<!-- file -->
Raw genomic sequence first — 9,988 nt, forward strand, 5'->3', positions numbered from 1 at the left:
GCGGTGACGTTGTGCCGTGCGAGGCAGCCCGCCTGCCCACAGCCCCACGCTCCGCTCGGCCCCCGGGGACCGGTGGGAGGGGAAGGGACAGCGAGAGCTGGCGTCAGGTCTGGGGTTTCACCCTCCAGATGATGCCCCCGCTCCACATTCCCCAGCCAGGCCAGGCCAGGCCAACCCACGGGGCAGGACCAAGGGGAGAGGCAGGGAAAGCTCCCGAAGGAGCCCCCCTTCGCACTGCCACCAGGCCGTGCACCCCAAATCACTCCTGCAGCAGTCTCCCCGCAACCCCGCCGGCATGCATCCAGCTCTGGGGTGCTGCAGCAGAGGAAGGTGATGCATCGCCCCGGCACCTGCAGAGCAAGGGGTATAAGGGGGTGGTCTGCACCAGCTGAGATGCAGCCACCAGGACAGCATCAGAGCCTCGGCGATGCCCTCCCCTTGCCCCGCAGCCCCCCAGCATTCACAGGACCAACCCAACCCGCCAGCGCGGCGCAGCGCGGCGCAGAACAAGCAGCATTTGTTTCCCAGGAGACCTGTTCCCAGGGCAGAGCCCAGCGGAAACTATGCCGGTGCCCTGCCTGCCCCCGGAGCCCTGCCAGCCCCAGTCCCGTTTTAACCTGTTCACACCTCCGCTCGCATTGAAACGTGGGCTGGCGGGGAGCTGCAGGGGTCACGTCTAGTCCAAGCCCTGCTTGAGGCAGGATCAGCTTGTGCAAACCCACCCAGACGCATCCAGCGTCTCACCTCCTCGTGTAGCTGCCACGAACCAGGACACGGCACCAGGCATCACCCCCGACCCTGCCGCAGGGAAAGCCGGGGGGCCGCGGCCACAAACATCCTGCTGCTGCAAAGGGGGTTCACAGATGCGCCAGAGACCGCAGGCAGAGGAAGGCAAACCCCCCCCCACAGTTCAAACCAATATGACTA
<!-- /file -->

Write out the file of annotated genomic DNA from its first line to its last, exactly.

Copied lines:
Raw genomic sequence first — 9,988 nt, forward strand, 5'->3', positions numbered from 1 at the left:
GCGGTGACGTTGTGCCGTGCGAGGCAGCCCGCCTGCCCACAGCCCCACGCTCCGCTCGGCCCCCGGGGACCGGTGGGAGGGGAAGGGACAGCGAGAGCTGGCGTCAGGTCTGGGGTTTCACCCTCCAGATGATGCCCCCGCTCCACATTCCCCAGCCAGGCCAGGCCAGGCCAACCCACGGGGCAGGACCAAGGGGAGAGGCAGGGAAAGCTCCCGAAGGAGCCCCCCTTCGCACTGCCACCAGGCCGTGCACCCCAAATCACTCCTGCAGCAGTCTCCCCGCAACCCCGCCGGCATGCATCCAGCTCTGGGGTGCTGCAGCAGAGGAAGGTGATGCATCGCCCCGGCACCTGCAGAGCAAGGGGTATAAGGGGGTGGTCTGCACCAGCTGAGATGCAGCCACCAGGACAGCATCAGAGCCTCGGCGATGCCCTCCCCTTGCCCCGCAGCCCCCCAGCATTCACAGGACCAACCCAACCCGCCAGCGCGGCGCAGCGCGGCGCAGAACAAGCAGCATTTGTTTCCCAGGAGACCTGTTCCCAGGGCAGAGCCCAGCGGAAACTATGCCGGTGCCCTGCCTGCCCCCGGAGCCCTGCCAGCCCCAGTCCCGTTTTAACCTGTTCACACCTCCGCTCGCATTGAAACGTGGGCTGGCGGGGAGCTGCAGGGGTCACGTCTAGTCCAAGCCCTGCTTGAGGCAGGATCAGCTTGTGCAAACCCACCCAGACGCATCCAGCGTCTCACCTCCTCGTGTAGCTGCCACGAACCAGGACACGGCACCAGGCATCACCCCCGACCCTGCCGCAGGGAAAGCCGGGGGGCCGCGGCCACAAACATCCTGCTGCTGCAAAGGGGGTTCACAGATGCGCCAGAGACCGCAGGCAGAGGAAGGCAAACCCCCCCCCACAGTTCAAACCAATATGACTA